It is indeed a pleasure for me to welcome the new Board of the Water Research Commission (WRC) today at this occasion. I would like to thank you for agreeing to serve on the board. This shows commitment to both contribute to the development and improvement of the sector and to taking our government forward.
I am not going to make a long lesson about the mandate of the WRC at this meeting as I assume that before you took up and agreed to be the member of the WRC board, each of us sited here understood what our job as a member of the board of the Commission entails.
What is critical for me, and I think for all of us, is that there are many challenges faced by the Water Sector in general. The WRC is one of the institutions that are central in responding and giving guidance on how as a country we would respond to such challenges. Yours is to put your ear on the ground, listen to practical problems and challenges as articulated by the all affected communities’ need of water and related resources, farmers’ water needs, the skill shortages experienced by the country in terms of relevant skills to address water shortage in the country.
A few challenges that so far we are all aware of include the following –
Research tells us that South Africa is one of the water stressed countries of the world. The Water Research Commission should support efforts to manage that scarcity by research that:
* Improves our understanding of scarce water resources, including the impact of climate
change on water resources
* Helps to develop the instruments that we are using to manage water such as; –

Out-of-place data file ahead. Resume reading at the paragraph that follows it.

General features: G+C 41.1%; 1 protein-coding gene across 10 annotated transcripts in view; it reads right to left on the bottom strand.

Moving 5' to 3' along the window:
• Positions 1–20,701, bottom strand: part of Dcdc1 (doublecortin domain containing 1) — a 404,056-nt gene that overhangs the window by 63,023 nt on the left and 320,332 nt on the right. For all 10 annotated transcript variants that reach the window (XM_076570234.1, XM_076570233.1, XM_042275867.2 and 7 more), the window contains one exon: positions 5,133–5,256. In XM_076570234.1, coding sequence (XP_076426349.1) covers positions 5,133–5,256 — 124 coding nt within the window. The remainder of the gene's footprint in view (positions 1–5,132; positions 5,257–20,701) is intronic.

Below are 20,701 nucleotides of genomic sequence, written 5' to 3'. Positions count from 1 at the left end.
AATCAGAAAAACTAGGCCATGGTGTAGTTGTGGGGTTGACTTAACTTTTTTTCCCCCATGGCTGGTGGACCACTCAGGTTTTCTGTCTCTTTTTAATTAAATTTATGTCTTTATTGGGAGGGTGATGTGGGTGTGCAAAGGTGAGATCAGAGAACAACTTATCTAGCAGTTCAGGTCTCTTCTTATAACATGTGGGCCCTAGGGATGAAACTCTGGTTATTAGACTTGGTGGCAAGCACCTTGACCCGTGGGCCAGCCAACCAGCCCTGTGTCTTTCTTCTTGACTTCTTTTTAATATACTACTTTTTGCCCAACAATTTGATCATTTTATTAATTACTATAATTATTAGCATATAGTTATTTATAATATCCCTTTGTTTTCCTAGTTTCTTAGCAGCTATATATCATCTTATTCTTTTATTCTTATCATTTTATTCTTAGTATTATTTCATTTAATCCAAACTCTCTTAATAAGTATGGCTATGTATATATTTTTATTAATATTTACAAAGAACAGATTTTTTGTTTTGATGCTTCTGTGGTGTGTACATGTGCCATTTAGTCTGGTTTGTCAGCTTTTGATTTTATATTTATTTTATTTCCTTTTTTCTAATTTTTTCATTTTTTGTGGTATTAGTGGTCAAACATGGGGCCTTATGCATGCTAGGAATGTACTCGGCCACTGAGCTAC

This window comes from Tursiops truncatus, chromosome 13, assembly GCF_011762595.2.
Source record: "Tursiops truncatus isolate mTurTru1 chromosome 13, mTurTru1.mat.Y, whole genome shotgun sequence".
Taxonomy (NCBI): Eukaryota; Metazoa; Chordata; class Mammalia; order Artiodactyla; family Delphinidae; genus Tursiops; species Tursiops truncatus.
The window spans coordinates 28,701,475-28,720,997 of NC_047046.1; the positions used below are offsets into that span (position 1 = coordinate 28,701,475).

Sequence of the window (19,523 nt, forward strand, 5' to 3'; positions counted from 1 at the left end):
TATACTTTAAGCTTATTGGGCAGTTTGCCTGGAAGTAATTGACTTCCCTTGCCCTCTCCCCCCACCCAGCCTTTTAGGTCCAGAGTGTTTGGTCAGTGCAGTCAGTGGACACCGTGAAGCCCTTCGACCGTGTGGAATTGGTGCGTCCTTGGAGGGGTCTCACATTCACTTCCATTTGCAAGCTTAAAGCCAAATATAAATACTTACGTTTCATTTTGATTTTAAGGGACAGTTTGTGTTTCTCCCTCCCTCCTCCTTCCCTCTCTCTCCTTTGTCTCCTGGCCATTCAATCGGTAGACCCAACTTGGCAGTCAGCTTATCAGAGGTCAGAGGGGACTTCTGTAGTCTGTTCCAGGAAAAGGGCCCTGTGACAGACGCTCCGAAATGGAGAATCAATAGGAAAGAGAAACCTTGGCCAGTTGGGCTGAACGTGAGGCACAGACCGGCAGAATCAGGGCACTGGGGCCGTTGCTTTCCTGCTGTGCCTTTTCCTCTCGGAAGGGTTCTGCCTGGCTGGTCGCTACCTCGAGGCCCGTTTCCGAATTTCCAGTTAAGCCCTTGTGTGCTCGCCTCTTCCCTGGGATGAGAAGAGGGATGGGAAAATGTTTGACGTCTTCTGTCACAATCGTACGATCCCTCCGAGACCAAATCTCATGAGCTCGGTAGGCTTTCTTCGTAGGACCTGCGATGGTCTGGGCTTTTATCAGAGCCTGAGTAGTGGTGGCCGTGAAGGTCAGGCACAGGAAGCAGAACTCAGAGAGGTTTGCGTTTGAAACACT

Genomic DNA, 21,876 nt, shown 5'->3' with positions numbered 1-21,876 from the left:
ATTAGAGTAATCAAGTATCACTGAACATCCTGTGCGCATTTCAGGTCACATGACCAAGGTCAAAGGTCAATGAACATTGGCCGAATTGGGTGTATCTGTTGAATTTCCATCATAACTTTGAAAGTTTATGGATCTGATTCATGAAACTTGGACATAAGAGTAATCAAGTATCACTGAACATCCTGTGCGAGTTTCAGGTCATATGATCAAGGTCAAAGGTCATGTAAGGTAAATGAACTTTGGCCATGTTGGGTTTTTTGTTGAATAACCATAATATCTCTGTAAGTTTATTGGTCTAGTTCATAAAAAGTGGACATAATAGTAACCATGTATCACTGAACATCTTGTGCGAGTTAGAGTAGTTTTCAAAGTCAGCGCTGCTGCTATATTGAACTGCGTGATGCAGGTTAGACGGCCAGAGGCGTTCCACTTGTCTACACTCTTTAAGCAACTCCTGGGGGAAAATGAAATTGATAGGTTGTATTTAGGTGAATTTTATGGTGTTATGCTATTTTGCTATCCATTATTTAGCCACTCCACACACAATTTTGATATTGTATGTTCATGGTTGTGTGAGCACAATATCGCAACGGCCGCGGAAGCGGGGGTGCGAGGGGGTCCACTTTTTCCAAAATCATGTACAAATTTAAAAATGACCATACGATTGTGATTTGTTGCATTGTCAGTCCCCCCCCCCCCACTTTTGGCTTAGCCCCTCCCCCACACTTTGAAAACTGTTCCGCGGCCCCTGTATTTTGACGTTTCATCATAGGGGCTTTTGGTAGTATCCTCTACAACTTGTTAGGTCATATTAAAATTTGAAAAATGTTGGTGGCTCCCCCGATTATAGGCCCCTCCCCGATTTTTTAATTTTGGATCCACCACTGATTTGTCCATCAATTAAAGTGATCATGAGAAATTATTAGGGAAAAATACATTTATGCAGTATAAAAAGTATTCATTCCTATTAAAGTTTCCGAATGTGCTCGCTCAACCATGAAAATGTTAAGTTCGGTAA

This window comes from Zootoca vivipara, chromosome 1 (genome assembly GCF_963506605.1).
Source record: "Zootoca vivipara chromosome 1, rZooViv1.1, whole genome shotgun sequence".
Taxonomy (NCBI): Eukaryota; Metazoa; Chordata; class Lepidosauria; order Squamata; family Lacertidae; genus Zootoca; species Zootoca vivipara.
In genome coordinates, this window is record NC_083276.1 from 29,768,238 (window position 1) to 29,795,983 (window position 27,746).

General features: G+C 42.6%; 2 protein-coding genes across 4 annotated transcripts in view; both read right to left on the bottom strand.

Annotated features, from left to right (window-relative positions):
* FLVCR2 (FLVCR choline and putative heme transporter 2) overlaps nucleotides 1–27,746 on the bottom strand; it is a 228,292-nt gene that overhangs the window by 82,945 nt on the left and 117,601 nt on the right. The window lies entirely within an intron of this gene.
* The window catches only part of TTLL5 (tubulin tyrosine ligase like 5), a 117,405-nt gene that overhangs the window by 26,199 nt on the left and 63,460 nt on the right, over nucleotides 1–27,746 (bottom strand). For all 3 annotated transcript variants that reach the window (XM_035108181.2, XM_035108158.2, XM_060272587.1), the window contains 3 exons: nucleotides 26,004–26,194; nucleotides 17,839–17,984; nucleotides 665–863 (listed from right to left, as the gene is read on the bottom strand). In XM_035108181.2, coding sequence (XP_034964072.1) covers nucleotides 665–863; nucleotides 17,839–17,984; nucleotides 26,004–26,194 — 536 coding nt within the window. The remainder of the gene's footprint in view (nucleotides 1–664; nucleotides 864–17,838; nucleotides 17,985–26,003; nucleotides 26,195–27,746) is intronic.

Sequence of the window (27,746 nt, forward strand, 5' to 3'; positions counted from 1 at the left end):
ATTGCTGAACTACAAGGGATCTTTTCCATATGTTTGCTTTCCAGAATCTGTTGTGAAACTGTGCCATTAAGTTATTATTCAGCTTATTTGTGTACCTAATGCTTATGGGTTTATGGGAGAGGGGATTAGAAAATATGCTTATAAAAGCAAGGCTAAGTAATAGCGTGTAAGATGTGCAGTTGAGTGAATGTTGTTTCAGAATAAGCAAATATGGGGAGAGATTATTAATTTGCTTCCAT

- The reserve for basic needs and the environment,
- Compulsory allocation processes,
- Waste water management options, both technical and institutional
As a country and also mandated by the Constitution and the National Water Act, we are also addressing historic inequalities that are not in sink with our Bill of Right. The WRC’s work should contribute to redressing that inequity through:
* Supporting activities that engage historically marginalised communities in water management and use,
* Identifying and supporting water-based opportunities in farming and other areas,
* Supporting the provision of basic services through research on and support to service provision organisations as well as on technical issues,
* Work on the cultural, organisational and technical challenges to providing safe sanitation for all South Africans, which should be a particular focus.
As you may be aware, there has been a raging debate within Cabinet and government forums about the capacity of government to execute its mandate of service delivery and providing a better life for all. In a nutshell this has been calling for and questioning the human resource capacity of the country.
This question has been posed to our various portfolios to respond to. The cooperation and partnership of government makes this a concern of everybody including the institutions like the WRC as well as the general public.